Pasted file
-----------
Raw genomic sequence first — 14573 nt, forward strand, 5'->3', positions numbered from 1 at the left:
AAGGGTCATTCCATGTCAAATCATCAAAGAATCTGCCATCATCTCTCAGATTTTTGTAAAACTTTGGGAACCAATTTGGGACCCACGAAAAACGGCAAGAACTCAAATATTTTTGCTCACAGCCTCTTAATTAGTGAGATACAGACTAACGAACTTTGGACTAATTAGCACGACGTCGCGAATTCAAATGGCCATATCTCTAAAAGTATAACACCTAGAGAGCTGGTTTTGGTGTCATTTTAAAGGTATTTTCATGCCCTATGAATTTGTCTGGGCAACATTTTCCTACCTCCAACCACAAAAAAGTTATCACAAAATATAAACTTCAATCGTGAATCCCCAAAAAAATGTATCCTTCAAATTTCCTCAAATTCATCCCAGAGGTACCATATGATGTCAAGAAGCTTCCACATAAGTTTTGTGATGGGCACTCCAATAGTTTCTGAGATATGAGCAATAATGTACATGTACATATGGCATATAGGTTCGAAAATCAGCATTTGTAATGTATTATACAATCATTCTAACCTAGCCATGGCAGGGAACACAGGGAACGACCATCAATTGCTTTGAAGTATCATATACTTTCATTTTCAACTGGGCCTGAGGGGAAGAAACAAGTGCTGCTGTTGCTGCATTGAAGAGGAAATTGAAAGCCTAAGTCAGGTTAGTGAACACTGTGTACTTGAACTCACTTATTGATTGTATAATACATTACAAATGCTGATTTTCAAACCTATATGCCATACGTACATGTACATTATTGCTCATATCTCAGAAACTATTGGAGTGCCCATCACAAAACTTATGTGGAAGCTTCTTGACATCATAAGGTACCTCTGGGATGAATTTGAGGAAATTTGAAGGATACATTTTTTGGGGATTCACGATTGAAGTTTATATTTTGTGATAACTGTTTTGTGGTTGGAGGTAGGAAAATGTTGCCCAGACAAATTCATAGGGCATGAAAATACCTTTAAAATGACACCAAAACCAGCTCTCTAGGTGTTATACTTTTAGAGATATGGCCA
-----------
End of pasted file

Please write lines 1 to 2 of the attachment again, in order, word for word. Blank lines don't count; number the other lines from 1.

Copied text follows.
Raw genomic sequence first — 14573 nt, forward strand, 5'->3', positions numbered from 1 at the left:
AAGGGTCATTCCATGTCAAATCATCAAAGAATCTGCCATCATCTCTCAGATTTTTGTAAAACTTTGGGAACCAATTTGGGACCCACGAAAAACGGCAAGAACTCAAATATTTTTGCTCACAGCCTCTTAATTAGTGAGATACAGACTAACGAACTTTGGACTAATTAGCACGACGTCGCGAATTCAAATGGCCATATCTCTAAAAGTATAACACCTAGAGAGCTGGTTTTGGTGTCATTTTAAAGGTATTTTCATGCCCTATGAATTTGTCTGGGCAACATTTTCCTACCTCCAACCACAAAAAAGTTATCACAAAATATAAACTTCAATCGTGAATCCCCAAAAAAATGTATCCTTCAAATTTCCTCAAATTCATCCCAGAGGTACCATATGATGTCAAGAAGCTTCCACATAAGTTTTGTGATGGGCACTCCAATAGTTTCTGAGATATGAGCAATAATGTACATGTACATATGGCATATAGGTTCGAAAATCAGCATTTGTAATGTATTATACAATCATTCTAACCTAGCCATGGCAGGGAACACAGGGAACGACCATCAATTGCTTTGAAGTATCATATACTTTCATTTTCAACTGGGCCTGAGGGGAAGAAACAAGTGCTGCTGTTGCTGCATTGAAGAGGAAATTGAAAGCCTAAGTCAGGTTAGTGAACACTGTGTACTTGAACTCACTTATTGATTGTATAATACATTACAAATGCTGATTTTCAAACCTATATGCCATACGTACATGTACATTATTGCTCATATCTCAGAAACTATTGGAGTGCCCATCACAAAACTTATGTGGAAGCTTCTTGACATCATAAGGTACCTCTGGGATGAATTTGAGGAAATTTGAAGGATACATTTTTTGGGGATTCACGATTGAAGTTTATATTTTGTGATAACTGTTTTGTGGTTGGAGGTAGGAAAATGTTGCCCAGACAAATTCATAGGGCATGAAAATACCTTTAAAATGACACCAAAACCAGCTCTCTAGGTGTTATACTTTTAGAGATATGGCCA